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Don't Just Lie There, Say Something!
Directed by Bob Kellett
Produced by Andrew Mitchell
Written by Michael Pertwee
Starring Brian Rix
Leslie Phillips
Joan Sims
Joanna Lumley
Derek Royle
Myra Frances
Katy Manning
Peter Bland
Anita Graham
Derek Griffiths
Barrie Gosney
Music by Peter Greenwell
Distributed by The Rank Organisation
Release date(s) 1 April 1973
Running time 97 min.

Don't Just Lie There, Say Something! is a 1973 British film based on the popular "Whitehall Farce" written by Michael Pertwee, who also wrote the screenplay.

Contents

Plot Summary

Sir William Mainwaring-Brown, a British Government Minister, puts forward a bill to battle filth (permissive behaviour) in the UK. However, that doesn't stop him having an affair with both Miss Parkyn (his secretary) and Wendy (the wife of a high-up reporter). Opponents to the bill - mainly some hippies, led by Johnny - kidnap the Minister's best friend and co-founder of the bill, Barry Ovis just as he is on the way to the church to marry his fiancee, Jean.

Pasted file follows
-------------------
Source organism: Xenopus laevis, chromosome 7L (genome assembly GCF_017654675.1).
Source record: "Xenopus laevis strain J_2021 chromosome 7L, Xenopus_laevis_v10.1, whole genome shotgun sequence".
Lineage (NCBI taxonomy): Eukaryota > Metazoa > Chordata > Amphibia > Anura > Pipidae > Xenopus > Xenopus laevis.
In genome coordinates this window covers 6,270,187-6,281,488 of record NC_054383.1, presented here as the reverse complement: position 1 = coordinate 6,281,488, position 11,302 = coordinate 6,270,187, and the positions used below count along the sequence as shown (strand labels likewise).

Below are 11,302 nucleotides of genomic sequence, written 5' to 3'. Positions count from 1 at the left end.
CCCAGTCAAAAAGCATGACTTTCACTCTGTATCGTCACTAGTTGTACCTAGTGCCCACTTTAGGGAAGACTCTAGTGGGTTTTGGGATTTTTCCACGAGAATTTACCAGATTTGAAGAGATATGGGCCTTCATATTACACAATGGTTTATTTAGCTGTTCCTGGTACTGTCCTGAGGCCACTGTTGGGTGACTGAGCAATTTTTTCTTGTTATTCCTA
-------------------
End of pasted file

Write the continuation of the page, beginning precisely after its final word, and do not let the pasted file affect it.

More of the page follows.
Later and following a tip off by Johnny, the police raid the hippies' flat. The intention is to discredit Barry Ovis by making it appear that he was involved in an orgy and therefore, remove any credibility that the Law and Order Bill might have had. Thankfully (for Barry) he escapes before the police discover him and dashes back to Sir William's flat followed by Damina, one of the hippies.

Meanwhile, the Minister is also trying to use the flat to carry on his affairs with both Wendy and Miss Parkyn. The Minister, Barry & Jean try to keep the truth from Inspector Ruff, Wilfred Potts (an ancient MP, who is staying temporarily in the adjoining flat) and Birdie (the Minister's wife). Not only that, but they have to try and deal with the hippies who do their utmost to discredit Mainwaring-Brown and Ovis. Naturally this causes no end of trouble.

Cast

Television

The film was spun off into a sitcom entitled 'Men of Affairs' for ITV in 1973. Leslie Phillips was unavailable to reprise his role as William Mainwaring-Brown, so the part went to Warren Mitchell, who had found lasting fame as Alf Garnett.

See also

External links

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